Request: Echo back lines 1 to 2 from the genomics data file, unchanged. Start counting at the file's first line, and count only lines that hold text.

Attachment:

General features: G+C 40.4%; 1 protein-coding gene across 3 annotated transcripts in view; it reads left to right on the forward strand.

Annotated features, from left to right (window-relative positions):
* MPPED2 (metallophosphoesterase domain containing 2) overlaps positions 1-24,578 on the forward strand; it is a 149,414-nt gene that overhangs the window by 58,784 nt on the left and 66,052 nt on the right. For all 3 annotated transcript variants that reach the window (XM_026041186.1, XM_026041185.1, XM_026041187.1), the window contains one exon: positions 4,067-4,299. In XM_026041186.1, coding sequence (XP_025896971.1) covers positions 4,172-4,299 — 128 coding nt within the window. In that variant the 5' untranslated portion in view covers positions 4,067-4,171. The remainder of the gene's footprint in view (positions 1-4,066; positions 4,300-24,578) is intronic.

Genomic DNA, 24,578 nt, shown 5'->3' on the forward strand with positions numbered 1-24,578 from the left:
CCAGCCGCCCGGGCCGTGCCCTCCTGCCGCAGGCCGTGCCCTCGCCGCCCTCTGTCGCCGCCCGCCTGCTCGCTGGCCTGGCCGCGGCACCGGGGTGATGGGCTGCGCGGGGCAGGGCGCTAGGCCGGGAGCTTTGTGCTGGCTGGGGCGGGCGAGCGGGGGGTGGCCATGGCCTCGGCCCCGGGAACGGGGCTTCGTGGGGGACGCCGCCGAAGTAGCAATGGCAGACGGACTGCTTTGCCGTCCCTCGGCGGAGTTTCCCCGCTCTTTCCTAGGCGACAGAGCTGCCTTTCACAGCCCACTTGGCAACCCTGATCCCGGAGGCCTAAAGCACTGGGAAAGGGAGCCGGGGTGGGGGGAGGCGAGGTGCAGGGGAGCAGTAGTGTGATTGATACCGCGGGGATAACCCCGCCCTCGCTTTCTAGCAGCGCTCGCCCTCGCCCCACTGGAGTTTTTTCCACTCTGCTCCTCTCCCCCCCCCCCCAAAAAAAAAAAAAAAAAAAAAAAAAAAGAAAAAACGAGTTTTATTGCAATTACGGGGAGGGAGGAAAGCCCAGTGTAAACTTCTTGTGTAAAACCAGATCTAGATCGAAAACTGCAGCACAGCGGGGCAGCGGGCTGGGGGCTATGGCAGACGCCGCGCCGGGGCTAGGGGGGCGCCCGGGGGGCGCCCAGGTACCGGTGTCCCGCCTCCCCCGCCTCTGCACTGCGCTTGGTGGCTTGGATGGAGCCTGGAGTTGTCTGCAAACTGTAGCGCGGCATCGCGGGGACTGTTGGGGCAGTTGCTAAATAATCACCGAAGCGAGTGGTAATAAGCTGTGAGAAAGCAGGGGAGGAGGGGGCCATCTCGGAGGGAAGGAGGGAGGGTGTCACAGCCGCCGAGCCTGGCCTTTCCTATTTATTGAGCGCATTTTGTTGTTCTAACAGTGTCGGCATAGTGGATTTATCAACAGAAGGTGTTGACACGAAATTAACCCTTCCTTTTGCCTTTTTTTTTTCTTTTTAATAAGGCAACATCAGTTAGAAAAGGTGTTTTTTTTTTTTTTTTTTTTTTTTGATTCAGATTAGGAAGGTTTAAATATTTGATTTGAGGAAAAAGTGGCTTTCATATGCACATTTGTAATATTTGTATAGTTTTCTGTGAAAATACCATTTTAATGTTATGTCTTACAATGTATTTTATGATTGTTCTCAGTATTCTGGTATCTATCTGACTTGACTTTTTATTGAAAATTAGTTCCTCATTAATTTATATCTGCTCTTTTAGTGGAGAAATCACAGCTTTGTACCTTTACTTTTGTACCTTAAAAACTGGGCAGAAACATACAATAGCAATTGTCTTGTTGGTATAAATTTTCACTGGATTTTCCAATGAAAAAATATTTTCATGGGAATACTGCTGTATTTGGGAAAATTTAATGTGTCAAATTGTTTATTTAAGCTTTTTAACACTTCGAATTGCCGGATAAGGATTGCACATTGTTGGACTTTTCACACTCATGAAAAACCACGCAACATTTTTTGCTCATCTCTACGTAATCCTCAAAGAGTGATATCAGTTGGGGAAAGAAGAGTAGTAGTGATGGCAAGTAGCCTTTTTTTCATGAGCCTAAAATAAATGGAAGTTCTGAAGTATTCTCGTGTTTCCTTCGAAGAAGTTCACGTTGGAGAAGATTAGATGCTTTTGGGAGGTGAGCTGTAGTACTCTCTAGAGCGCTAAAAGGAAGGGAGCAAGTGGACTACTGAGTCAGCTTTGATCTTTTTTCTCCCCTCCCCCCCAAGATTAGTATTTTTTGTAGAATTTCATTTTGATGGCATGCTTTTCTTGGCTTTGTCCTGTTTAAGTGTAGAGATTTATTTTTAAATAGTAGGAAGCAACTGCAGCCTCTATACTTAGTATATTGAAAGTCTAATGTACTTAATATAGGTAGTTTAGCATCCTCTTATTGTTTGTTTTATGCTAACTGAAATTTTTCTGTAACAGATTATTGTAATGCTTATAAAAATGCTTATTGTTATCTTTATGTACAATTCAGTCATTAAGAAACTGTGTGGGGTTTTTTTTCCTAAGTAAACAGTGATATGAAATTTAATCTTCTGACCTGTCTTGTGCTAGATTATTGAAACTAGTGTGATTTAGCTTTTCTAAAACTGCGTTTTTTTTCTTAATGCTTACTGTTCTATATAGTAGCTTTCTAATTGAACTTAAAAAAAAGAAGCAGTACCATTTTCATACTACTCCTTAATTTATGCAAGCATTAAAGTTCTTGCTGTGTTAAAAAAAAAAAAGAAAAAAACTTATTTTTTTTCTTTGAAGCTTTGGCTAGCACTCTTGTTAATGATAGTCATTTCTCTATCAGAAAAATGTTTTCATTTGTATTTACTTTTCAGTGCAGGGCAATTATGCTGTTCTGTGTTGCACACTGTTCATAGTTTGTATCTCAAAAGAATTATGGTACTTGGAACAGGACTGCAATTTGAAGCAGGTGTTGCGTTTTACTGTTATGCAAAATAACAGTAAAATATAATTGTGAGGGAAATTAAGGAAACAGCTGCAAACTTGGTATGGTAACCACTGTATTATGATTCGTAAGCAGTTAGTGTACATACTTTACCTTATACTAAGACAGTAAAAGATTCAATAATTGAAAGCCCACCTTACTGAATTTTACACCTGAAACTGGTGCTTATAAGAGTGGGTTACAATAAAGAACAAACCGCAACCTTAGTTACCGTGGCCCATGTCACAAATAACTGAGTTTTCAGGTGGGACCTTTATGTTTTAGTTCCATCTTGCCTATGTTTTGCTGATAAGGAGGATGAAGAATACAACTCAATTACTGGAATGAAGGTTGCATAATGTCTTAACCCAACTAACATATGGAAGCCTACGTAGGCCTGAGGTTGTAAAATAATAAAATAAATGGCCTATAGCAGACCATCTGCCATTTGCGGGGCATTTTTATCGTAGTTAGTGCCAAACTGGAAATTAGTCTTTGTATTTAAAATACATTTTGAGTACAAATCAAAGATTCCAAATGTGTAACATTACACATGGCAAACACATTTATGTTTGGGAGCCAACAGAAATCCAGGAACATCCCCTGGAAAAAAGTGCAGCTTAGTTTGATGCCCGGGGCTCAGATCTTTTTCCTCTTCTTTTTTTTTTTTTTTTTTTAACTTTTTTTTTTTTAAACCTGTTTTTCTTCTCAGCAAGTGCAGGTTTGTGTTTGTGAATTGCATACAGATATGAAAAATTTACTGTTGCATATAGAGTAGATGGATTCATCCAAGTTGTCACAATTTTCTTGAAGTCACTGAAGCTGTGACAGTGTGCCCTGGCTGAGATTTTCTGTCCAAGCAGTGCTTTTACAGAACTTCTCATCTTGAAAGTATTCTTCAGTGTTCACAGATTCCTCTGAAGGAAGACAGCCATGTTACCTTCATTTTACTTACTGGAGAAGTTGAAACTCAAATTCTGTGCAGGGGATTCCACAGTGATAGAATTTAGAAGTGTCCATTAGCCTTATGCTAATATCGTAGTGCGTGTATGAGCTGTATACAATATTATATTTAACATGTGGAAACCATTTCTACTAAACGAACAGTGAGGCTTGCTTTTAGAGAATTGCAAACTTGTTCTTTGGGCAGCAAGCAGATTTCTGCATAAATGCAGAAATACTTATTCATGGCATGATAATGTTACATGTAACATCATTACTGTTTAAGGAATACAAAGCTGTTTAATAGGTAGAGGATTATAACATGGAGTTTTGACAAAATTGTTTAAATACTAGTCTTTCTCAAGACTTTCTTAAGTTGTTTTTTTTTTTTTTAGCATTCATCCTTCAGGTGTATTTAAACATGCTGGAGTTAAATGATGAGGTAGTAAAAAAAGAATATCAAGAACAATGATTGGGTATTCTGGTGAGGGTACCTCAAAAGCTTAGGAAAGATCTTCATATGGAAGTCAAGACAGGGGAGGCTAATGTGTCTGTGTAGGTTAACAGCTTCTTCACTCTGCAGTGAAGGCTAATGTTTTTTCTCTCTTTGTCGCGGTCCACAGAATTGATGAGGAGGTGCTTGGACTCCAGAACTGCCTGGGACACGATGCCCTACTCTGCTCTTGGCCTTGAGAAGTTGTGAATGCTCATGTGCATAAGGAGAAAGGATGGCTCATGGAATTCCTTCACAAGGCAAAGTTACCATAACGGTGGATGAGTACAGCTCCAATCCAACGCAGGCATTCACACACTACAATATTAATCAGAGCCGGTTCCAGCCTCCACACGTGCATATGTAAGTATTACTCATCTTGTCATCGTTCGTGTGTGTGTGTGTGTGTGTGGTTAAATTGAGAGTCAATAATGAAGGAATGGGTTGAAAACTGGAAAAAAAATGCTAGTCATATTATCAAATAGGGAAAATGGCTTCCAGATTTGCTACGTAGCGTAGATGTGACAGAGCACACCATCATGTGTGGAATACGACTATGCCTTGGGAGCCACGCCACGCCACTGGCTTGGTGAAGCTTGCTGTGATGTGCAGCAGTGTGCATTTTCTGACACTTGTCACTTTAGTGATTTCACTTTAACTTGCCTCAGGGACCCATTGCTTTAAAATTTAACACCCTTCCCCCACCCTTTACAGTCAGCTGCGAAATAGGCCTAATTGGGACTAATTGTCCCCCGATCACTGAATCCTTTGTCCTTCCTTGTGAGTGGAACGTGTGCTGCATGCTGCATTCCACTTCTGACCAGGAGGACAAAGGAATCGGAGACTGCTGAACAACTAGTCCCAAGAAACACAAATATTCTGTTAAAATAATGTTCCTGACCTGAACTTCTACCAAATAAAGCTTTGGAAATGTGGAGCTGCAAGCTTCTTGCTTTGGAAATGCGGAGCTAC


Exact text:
General features: G+C 40.4%; 1 protein-coding gene across 3 annotated transcripts in view; it reads left to right on the forward strand.

Annotated features, from left to right (window-relative positions):